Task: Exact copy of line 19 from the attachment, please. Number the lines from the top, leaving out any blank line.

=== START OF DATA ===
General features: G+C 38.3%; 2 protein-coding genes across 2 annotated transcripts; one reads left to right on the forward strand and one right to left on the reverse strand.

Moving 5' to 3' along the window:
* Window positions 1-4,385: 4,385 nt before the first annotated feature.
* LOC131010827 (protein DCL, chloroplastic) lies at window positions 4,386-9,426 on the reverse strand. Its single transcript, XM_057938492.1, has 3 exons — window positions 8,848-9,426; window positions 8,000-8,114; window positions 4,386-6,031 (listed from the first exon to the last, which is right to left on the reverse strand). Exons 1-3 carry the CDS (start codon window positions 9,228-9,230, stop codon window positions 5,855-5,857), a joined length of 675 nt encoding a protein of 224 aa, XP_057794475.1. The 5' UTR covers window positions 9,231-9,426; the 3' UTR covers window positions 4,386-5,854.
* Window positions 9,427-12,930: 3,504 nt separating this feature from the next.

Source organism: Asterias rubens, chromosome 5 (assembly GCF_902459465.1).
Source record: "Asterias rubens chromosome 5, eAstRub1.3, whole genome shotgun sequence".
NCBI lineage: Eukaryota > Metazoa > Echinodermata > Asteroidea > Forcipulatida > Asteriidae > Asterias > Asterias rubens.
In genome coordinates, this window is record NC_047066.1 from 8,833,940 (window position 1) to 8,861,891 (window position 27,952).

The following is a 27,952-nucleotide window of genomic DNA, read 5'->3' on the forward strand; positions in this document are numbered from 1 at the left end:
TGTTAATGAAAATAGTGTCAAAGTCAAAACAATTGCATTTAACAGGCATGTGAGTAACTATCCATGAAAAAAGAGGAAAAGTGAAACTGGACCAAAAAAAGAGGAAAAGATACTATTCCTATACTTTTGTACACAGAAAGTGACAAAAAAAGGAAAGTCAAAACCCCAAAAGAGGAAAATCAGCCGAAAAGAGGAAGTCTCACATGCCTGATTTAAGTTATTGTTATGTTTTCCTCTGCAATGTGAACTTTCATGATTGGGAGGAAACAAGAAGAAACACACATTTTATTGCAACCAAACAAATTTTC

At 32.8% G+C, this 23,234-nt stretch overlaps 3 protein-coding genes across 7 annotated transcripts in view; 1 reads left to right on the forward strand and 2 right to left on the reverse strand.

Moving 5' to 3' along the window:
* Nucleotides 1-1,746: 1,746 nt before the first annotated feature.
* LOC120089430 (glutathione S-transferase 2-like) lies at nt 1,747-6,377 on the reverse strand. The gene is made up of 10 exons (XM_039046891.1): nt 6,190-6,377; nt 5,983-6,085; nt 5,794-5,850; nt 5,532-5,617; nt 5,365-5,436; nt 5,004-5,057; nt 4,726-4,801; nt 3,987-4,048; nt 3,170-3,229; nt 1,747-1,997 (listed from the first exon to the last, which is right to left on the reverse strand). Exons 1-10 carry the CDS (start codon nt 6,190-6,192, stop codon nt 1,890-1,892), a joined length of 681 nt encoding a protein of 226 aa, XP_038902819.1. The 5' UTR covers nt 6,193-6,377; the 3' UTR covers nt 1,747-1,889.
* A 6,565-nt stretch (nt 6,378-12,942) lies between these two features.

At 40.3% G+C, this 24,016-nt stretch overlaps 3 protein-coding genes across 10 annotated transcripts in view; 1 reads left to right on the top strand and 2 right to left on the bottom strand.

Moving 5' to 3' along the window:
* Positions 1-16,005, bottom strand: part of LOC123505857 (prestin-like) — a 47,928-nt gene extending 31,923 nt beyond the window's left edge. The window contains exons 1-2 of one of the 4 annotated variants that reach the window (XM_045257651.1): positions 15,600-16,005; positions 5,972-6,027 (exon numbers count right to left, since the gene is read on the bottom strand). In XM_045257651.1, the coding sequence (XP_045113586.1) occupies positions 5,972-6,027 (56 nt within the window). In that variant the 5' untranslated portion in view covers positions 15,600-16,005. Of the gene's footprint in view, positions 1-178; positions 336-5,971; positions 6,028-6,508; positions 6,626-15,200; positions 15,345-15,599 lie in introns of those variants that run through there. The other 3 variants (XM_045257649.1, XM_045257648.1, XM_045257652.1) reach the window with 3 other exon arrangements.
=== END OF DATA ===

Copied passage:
* Positions 1-16,005, bottom strand: part of LOC123505857 (prestin-like) — a 47,928-nt gene extending 31,923 nt beyond the window's left edge. The window contains exons 1-2 of one of the 4 annotated variants that reach the window (XM_045257651.1): positions 15,600-16,005; positions 5,972-6,027 (exon numbers count right to left, since the gene is read on the bottom strand). In XM_045257651.1, the coding sequence (XP_045113586.1) occupies positions 5,972-6,027 (56 nt within the window). In that variant the 5' untranslated portion in view covers positions 15,600-16,005. Of the gene's footprint in view, positions 1-178; positions 336-5,971; positions 6,028-6,508; positions 6,626-15,200; positions 15,345-15,599 lie in introns of those variants that run through there. The other 3 variants (XM_045257649.1, XM_045257648.1, XM_045257652.1) reach the window with 3 other exon arrangements.